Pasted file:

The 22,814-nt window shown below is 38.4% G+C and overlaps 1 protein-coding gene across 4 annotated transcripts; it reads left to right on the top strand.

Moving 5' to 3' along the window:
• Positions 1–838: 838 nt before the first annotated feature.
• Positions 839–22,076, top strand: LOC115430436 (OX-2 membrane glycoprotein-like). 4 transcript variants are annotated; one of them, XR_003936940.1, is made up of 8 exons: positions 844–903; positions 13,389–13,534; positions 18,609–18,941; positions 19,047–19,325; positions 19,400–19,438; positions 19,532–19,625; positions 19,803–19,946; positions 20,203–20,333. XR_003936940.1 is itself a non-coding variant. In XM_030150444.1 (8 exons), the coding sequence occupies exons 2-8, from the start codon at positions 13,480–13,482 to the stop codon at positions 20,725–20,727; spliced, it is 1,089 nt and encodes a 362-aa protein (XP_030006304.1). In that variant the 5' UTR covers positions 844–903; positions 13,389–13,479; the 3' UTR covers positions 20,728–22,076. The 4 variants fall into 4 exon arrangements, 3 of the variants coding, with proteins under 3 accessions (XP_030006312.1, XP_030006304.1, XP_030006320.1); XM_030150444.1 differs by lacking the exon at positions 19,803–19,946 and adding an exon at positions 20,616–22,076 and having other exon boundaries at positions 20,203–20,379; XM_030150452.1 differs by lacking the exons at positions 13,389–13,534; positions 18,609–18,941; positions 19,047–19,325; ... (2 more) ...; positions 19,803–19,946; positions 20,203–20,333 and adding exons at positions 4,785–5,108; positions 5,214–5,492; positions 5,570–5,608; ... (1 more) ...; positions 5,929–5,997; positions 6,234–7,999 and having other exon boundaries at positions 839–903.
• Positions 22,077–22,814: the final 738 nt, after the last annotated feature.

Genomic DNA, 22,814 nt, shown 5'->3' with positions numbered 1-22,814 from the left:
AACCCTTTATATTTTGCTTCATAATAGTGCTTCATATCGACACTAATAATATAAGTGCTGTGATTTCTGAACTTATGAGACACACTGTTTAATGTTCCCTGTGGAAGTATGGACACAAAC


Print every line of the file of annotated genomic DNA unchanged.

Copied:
The 22,814-nt window shown below is 38.4% G+C and overlaps 1 protein-coding gene across 4 annotated transcripts; it reads left to right on the top strand.

Moving 5' to 3' along the window:
• Positions 1–838: 838 nt before the first annotated feature.
• Positions 839–22,076, top strand: LOC115430436 (OX-2 membrane glycoprotein-like). 4 transcript variants are annotated; one of them, XR_003936940.1, is made up of 8 exons: positions 844–903; positions 13,389–13,534; positions 18,609–18,941; positions 19,047–19,325; positions 19,400–19,438; positions 19,532–19,625; positions 19,803–19,946; positions 20,203–20,333. XR_003936940.1 is itself a non-coding variant. In XM_030150444.1 (8 exons), the coding sequence occupies exons 2-8, from the start codon at positions 13,480–13,482 to the stop codon at positions 20,725–20,727; spliced, it is 1,089 nt and encodes a 362-aa protein (XP_030006304.1). In that variant the 5' UTR covers positions 844–903; positions 13,389–13,479; the 3' UTR covers positions 20,728–22,076. The 4 variants fall into 4 exon arrangements, 3 of the variants coding, with proteins under 3 accessions (XP_030006312.1, XP_030006304.1, XP_030006320.1); XM_030150444.1 differs by lacking the exon at positions 19,803–19,946 and adding an exon at positions 20,616–22,076 and having other exon boundaries at positions 20,203–20,379; XM_030150452.1 differs by lacking the exons at positions 13,389–13,534; positions 18,609–18,941; positions 19,047–19,325; ... (2 more) ...; positions 19,803–19,946; positions 20,203–20,333 and adding exons at positions 4,785–5,108; positions 5,214–5,492; positions 5,570–5,608; ... (1 more) ...; positions 5,929–5,997; positions 6,234–7,999 and having other exon boundaries at positions 839–903.
• Positions 22,077–22,814: the final 738 nt, after the last annotated feature.

Genomic DNA, 22,814 nt, shown 5'->3' with positions numbered 1-22,814 from the left:
AACCCTTTATATTTTGCTTCATAATAGTGCTTCATATCGACACTAATAATATAAGTGCTGTGATTTCTGAACTTATGAGACACACTGTTTAATGTTCCCTGTGGAAGTATGGACACAAAC